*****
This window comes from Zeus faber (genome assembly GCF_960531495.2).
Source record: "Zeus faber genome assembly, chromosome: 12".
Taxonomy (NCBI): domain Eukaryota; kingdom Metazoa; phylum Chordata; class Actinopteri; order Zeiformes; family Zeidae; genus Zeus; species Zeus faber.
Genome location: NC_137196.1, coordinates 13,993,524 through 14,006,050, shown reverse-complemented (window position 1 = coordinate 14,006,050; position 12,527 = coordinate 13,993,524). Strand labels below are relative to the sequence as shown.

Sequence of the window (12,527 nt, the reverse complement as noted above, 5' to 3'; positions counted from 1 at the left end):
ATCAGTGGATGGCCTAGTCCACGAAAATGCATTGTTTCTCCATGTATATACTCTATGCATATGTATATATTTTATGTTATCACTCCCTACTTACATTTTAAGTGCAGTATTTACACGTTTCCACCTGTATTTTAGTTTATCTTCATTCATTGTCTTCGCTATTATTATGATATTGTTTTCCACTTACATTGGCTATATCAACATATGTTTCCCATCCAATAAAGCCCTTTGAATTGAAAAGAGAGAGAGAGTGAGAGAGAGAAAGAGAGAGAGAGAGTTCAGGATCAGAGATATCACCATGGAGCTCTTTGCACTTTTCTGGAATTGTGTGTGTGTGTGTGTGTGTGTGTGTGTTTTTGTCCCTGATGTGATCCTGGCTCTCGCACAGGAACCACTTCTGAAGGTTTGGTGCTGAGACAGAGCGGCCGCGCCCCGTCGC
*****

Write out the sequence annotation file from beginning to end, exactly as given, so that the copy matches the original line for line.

This window comes from Zeus faber (genome assembly GCF_960531495.2).
Source record: "Zeus faber genome assembly, chromosome: 12".
Taxonomy (NCBI): domain Eukaryota; kingdom Metazoa; phylum Chordata; class Actinopteri; order Zeiformes; family Zeidae; genus Zeus; species Zeus faber.
Genome location: NC_137196.1, coordinates 13,993,524 through 14,006,050, shown reverse-complemented (window position 1 = coordinate 14,006,050; position 12,527 = coordinate 13,993,524). Strand labels below are relative to the sequence as shown.

Sequence of the window (12,527 nt, the reverse complement as noted above, 5' to 3'; positions counted from 1 at the left end):
ATCAGTGGATGGCCTAGTCCACGAAAATGCATTGTTTCTCCATGTATATACTCTATGCATATGTATATATTTTATGTTATCACTCCCTACTTACATTTTAAGTGCAGTATTTACACGTTTCCACCTGTATTTTAGTTTATCTTCATTCATTGTCTTCGCTATTATTATGATATTGTTTTCCACTTACATTGGCTATATCAACATATGTTTCCCATCCAATAAAGCCCTTTGAATTGAAAAGAGAGAGAGAGTGAGAGAGAGAAAGAGAGAGAGAGAGTTCAGGATCAGAGATATCACCATGGAGCTCTTTGCACTTTTCTGGAATTGTGTGTGTGTGTGTGTGTGTGTGTGTGTTTTTGTCCCTGATGTGATCCTGGCTCTCGCACAGGAACCACTTCTGAAGGTTTGGTGCTGAGACAGAGCGGCCGCGCCCCGTCGC